Here’s a little chap to sit on your desk and remind you of the trials and tribulations of navigation- Lego Hiker was a minifigure released in 2016.
Who is not aware of Lego. One of the most successful brands in the past century. The Danish interlocking construction bricks were first manufactured in 1949 and intended as a children’s toy. Their very name comes from the Danish phrase leg godt– ‘play well’. They were based on a UK toy- the Kiddicraft Self-Locking Building Bricks. These were first marketed in 1947 and were manufactured from plastic for hygiene reasons. Lego’s Automatic Binding Bricks were originally made of a number of different materials until an ABS (acrylonitrile butadiene styrene) polymer was settled on in the late 1950s.
The simple Lego building sets first available have expanded to complex, demanding, and frequently also very expensive, sets. Part of Lego’s secret is the interchangeability between sets produced for different models over the decades. Lego bricks from 1958 can still be used with bricks produced today. A first audience of children has been expanded to include adults and collectors, no doubt swelled by those nostalgic for their childhood playthings. Lego have been clever to enbrace both popular culture with their products while also integrating this most analogue of products into a digital world. Lego films and Gaming are big money spinners, the one feeding the other and Legoland amusement parks are now found across the globe.
In 1974 a Lego building figure was introduced. This had movable arms but an immovable body. The next year saw the first Lego people added, these were no more than plain bodies, a plain head with no facial markings and various hats.
Heads on these Lego figures were all yellow so that no race or ethnicity was implied. Skin tones were introduced in 2003 but only when the character is based on an actual person or is a licenced character. In 1978 Lego Castle, Space and Town sets were released that included much improved ‘minifigures’. A definition could be that a true Lego minifigure is a small, posable figure of a person or being. These buildable characters now had interchangeable legs, torsos and arms. Faces were given simple painted expressions; a smile and two plain dots for eyes.
Starting with the Pirate figures in 1989, minifigures received improved facial expressions. More recent minifigures, such as those from the popular Star Wars and Harry Potter sets, have taken body ornament and facial expressions to heights far removed from those first simple Lego figures. From being first available only as part of play and building sets, their availability spread to them being sold as collectables from Lego stores and in ‘blind bags’.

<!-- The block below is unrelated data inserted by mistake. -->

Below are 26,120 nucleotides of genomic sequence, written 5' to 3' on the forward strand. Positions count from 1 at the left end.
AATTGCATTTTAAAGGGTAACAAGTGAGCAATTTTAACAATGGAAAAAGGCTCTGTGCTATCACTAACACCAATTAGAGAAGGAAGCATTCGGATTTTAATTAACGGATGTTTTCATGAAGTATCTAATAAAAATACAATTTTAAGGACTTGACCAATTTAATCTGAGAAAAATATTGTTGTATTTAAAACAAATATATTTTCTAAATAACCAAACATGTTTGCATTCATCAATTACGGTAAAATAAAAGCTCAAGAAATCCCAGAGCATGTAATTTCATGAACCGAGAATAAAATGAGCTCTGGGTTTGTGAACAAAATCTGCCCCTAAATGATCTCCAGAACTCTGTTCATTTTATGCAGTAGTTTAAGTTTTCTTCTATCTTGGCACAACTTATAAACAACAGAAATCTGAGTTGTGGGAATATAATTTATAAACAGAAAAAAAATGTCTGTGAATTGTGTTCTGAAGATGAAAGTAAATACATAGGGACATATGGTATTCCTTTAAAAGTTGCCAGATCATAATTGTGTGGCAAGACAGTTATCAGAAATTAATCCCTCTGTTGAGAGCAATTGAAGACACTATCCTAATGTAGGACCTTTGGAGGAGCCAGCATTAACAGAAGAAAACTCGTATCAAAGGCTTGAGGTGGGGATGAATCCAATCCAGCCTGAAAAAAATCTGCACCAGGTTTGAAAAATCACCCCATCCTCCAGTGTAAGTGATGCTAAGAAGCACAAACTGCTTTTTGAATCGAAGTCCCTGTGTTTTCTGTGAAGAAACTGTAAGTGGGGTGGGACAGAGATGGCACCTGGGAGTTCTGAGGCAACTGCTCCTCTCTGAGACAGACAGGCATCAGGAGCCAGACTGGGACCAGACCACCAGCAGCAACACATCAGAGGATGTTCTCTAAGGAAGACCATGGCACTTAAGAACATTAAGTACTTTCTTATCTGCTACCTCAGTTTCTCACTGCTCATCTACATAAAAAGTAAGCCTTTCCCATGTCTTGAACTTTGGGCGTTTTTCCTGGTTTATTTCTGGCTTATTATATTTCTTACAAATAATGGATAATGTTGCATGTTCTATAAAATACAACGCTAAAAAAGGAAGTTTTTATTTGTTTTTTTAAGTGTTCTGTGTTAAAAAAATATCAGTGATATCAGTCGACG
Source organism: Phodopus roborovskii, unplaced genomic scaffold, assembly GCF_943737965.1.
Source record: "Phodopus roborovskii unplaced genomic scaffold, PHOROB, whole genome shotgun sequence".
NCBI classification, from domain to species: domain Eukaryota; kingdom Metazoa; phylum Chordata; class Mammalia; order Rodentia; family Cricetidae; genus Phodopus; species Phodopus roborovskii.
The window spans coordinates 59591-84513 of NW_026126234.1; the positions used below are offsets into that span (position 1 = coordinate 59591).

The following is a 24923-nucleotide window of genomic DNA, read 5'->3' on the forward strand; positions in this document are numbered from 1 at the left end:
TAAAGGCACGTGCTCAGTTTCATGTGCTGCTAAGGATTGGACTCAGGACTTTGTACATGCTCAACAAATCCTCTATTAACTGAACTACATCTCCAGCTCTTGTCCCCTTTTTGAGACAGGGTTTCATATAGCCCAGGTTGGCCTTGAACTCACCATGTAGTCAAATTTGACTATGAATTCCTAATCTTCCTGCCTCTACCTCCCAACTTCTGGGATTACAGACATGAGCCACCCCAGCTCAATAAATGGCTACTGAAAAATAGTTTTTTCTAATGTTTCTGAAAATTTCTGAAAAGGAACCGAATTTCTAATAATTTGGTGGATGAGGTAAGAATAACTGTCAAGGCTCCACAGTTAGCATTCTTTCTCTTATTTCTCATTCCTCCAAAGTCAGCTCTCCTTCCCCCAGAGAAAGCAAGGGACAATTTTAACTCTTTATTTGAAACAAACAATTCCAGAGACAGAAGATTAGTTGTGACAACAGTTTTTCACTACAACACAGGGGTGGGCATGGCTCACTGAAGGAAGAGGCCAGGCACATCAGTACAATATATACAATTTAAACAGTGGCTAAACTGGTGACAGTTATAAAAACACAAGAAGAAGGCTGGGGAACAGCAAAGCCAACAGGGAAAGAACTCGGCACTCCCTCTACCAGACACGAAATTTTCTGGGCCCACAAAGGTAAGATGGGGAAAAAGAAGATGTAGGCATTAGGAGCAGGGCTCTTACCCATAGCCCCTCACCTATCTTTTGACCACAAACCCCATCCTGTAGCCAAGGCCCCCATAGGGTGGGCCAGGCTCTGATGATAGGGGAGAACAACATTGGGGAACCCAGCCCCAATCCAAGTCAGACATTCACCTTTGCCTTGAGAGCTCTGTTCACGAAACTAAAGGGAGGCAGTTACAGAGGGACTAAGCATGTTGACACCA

Blind bags proved controversial on their release. There is no outside indication of the contents and a degree of ‘pot luck’ is experienced by the collector attempting to complete a set. Some early bags had a code, eventually deciphered by enthusiasts. Later bags had more difficult identifying systems but even those have now gone making most contents genuinely unknown without opening, or possibly feeling the contents through the sealed bag.
The various series have focused on films, sport, history, popular culture and seemingly totally random selection. A new series is released about every four months.
Minifigure series have included between 9 and 22 figures, most usually 16. The first series was released 5 March 2010 in the UK and 4 June 2010 in the US. Lego Hiker was part of Series 16 released 1 September 2016 worldwide. It is set number 71013, and aimed at children aged above five. Figures in series 16 comprised-
- Ice Queen
- Desert Warrior
- Cute Little Devil
- Spooky Boy
- Wildlife Photographer
- Scallywag Pirate
- Penguin Boy
- Dog Show Winner
- Banana Guy
Lego Hiker is a fun addition to the minifigure range and to my mind, the best in series 16. The character is well finished. Brown boots appear separate from the cargo trousers that have painted belt and pockets. He is wearing a zipped green and blue hoody. Also shown are the pack straps and hip belt. The transparent compass held in his C-hand has cardinal points and even the 2×2 map tile has detail (the ‘Greeble‘ trail). His backpack has a rolled mat or sleeping bag at the top in a different shade of blue to the pack.
UK supermarket chain Sainsbury’s released a promotional set of ‘Create the World’ promotional Lego trading cards in 2017. Further series followed and each series had 140 cards to collect. Each card featured a Lego minifigure character or buildable Lego model. 2016 Hiker appeared in “The Future” section as number 128, on page 50, in the 2018 series 2 album.
Lego have now produced over 4 billion minifigures and well over 8000 different minifigures have been released. Additional special series such as those for the 2012 London Olympics have attracted an audience that might never have considered buying them otherwise. Even some Lego employees have minifigures as giveaways instead of business cards, based on themselves and with personal contact detail on the front and back. These little figures get around, three Lego minifigures, of Galileo, Jupiter (King of the Roman Gods) and his wife Juno, entered orbit around Jupiter aboard NASA’s Juno spacecraft in 2016.
Lego have released just a few hiking, backpacking or ‘outdoors’ minifigures. Links below:
I found this really interesting. I can remember going to the original LEGOLAND at Bilund, Denmark in 1976.
I love this hiker’s windswept hair. I also hate that in the U.S. they refer to the bricks as Legos. Surely Lego (like sheep) is both singular and plural?
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I suppose anyone can call them what they like. Step on one with the bare foot and you might call it something else. Suffice to say that the early nomenclature was officially changed by the company in 1953 to “Lego bricks”
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